Complex Complexin

The January event of the MINT series at GISW had a special highlight: a distinguished alumna, Justine Lottermoser, class of ’12, who returned to campus to present a visual walk-through of her research as a doctoral candidate at Weill Cornell Medicine, the New York City campus of Cornell University.

Justine's work focuses on complexin, a small protein involved in exocytosis on neurons. She is looking at how complexin binds to membranes and its importance in determining its function, evolution and localization - as one student paraphrased it, the mechanisms used by proteins to guide them to where they are needed within an organism.

Justine Lottermoser’s sense of humor and her ability to make complex and obscure information vivid and accessible was especially appreciated by the students: for example, she described the relative distance a protein typically travels within a body to facilitate neuro transmission as equivalent to a human journey from the GISW to Beijing.

In her experiments, Justine uses C. Elegans, a transparent worm that surprisingly has a neurological signaling system similar to that of humans. She tagged the worm complexin with a fluorescent jellyfish protein to understand how quickly the protein moves between nerve cells.

She explained that the findings on complexin function are part of basic research in neurobiology that could contribute to the discovery of treatment options for various neurological diseases in the future.

As the lecture progressed, students asked questions and drilled down into the specifics of whichever aspect of the presented research intrigued them most. With superb graphics illustrating her descriptions of obscure and, in some cases, recently observed processes, she drew in her intrigued audience, assisting their comprehension and gratifying their enthusiasm.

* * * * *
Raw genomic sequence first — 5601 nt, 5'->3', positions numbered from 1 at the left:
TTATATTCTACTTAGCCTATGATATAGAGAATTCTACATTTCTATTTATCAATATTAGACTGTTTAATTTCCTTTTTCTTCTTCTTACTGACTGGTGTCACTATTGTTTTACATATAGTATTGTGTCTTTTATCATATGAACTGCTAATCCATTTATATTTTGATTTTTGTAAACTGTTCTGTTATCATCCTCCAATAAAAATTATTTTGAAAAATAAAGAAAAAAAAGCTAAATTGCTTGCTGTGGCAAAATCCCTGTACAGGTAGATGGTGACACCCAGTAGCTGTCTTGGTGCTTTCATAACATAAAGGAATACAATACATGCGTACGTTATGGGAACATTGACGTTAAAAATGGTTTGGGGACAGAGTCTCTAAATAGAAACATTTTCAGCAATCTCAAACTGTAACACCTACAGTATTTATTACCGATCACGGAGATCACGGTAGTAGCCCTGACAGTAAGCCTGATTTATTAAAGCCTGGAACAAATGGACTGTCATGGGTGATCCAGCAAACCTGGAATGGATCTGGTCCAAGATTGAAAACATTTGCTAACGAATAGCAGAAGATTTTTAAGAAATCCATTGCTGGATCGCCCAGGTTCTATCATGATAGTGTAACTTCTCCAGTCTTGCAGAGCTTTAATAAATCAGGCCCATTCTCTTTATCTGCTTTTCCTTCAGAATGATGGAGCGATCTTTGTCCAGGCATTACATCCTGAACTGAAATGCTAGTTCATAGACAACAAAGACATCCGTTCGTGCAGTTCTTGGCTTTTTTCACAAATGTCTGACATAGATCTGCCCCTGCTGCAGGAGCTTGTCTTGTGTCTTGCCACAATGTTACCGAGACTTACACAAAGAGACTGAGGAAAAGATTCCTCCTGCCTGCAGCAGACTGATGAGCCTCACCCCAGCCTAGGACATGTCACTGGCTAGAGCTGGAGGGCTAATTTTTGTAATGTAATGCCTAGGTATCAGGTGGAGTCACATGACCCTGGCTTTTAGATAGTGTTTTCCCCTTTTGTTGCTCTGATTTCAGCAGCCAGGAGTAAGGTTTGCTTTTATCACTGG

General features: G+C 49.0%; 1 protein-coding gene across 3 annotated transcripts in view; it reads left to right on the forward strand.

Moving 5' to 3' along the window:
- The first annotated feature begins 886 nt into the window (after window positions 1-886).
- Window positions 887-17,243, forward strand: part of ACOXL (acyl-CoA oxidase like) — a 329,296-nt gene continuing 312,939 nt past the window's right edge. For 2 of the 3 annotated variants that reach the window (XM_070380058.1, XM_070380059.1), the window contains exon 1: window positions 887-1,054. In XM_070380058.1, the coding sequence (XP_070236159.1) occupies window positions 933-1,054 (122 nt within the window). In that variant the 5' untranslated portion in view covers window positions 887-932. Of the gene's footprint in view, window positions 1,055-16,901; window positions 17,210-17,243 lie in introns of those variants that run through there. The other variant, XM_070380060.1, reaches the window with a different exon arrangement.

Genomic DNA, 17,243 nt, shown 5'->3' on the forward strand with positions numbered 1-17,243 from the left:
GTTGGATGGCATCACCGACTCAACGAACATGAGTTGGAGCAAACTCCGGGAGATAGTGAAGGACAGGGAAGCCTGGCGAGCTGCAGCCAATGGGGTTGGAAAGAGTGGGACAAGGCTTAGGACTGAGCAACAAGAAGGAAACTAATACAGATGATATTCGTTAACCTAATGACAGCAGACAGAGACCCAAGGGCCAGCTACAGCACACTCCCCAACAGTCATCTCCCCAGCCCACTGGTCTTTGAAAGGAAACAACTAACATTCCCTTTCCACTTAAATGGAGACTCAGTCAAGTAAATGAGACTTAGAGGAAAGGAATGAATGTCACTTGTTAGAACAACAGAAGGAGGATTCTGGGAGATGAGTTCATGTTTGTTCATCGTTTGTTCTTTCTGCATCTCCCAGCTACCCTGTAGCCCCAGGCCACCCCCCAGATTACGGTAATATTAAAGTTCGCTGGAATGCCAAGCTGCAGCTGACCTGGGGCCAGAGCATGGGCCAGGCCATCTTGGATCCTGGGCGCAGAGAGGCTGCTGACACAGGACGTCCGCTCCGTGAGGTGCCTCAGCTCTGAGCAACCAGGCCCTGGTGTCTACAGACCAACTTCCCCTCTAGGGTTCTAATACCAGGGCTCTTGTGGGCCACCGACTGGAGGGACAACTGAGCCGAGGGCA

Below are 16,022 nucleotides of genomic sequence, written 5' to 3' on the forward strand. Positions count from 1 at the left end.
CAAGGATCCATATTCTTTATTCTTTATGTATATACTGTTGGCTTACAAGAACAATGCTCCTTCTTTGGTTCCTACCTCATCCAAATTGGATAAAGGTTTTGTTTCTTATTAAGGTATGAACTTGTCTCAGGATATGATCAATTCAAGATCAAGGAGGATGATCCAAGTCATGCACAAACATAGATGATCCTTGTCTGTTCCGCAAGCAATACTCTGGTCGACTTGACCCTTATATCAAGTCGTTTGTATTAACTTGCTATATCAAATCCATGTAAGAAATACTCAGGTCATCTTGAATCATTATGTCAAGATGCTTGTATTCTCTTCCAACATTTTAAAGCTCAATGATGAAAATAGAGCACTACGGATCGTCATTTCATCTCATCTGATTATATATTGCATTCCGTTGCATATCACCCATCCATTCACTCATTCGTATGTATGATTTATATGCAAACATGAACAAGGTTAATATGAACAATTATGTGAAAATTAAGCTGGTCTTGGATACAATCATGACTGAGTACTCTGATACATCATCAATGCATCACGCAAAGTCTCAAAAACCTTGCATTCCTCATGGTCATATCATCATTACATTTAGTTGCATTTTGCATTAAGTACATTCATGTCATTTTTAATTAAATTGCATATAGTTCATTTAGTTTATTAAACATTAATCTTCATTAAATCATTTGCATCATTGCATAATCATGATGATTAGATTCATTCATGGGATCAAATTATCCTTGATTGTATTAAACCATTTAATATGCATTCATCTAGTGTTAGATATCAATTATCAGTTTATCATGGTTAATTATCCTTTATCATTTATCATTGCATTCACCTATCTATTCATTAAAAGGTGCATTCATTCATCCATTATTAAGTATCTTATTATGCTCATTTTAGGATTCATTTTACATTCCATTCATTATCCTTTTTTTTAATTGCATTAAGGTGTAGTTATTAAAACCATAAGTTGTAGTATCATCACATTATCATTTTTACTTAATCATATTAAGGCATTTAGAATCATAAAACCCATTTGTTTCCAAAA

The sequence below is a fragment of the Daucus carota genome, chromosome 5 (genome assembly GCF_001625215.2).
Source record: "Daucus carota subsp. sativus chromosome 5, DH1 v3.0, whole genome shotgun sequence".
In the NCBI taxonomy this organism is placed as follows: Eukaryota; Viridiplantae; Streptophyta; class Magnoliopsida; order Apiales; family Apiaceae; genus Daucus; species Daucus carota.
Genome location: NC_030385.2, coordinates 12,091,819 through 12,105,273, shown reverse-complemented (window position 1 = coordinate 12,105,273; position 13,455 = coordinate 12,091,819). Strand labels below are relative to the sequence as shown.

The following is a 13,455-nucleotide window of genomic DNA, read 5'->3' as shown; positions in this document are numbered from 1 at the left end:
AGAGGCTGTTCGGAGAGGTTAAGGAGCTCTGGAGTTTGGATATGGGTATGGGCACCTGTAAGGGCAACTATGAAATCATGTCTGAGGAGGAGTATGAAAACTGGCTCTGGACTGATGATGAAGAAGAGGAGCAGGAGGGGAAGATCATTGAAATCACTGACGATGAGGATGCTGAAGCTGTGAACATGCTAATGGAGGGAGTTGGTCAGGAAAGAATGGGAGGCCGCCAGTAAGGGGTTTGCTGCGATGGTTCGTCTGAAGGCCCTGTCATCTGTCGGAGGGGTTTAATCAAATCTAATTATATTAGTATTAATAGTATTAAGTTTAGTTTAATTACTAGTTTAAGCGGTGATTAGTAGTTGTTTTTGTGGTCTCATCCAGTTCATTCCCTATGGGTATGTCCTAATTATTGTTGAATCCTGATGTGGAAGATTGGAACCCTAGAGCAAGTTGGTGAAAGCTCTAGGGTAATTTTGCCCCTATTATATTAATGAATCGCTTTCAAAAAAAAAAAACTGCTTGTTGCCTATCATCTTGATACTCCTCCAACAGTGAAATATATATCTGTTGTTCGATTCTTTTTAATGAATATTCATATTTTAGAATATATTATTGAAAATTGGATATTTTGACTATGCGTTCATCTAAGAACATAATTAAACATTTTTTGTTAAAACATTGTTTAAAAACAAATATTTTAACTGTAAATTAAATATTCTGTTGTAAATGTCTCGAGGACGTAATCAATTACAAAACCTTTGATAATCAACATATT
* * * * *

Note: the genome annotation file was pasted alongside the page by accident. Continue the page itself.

A recurring theme in Justine Lottermoser’s presentation was the idea that, yes, she got her start here with guidance from some inspiring teachers; that there are many discoveries waiting for the students who want to chase very cool concepts that could lead to important scientific discoveries, work such as she is doing; and that a GISW student should think about what an idea interests or excites them and then pursue it. And if the first one fizzles, look for another. In science where there is so much to find out that we don’t yet know, her subtext ran, curiosity is often richly rewarded with discovery.

As the talk concluded, a final slide came on-screen; it featured a list of eleven teachers, some still at GISW, whose effectiveness as educators and whose consistent encouragement, Ms. Lottermoser said, helped spark her career. The enthusiastic applause from the assembled eleventh and twelfth grade students underscored the effectiveness of her multifaceted presentation and the relevance of her well targeted message.

"I really enjoyed getting an insight into the study of biology. Even though it was very complicated in places, Justine explained the subject really well. I especially liked her motivating and inspiring words at the end of the lecture - that you shouldn't give up and should be creative." May P. (11a)

" It was great to get an insight into the life of a current PhD student and find out how training and experiences at GISW have impacted her work. Justine was great. When she visited us after the lecture in the Neuroscience-AG, she didn't take the chair prepared for her at the head of the table but asked to sit 'among the people.' This was followed by an exciting and interesting conversation over food and drinks." Sophie H. (11a)

by Sophie H., May P. (11th grade) and Steffi Colopy (STEM-coordinator)

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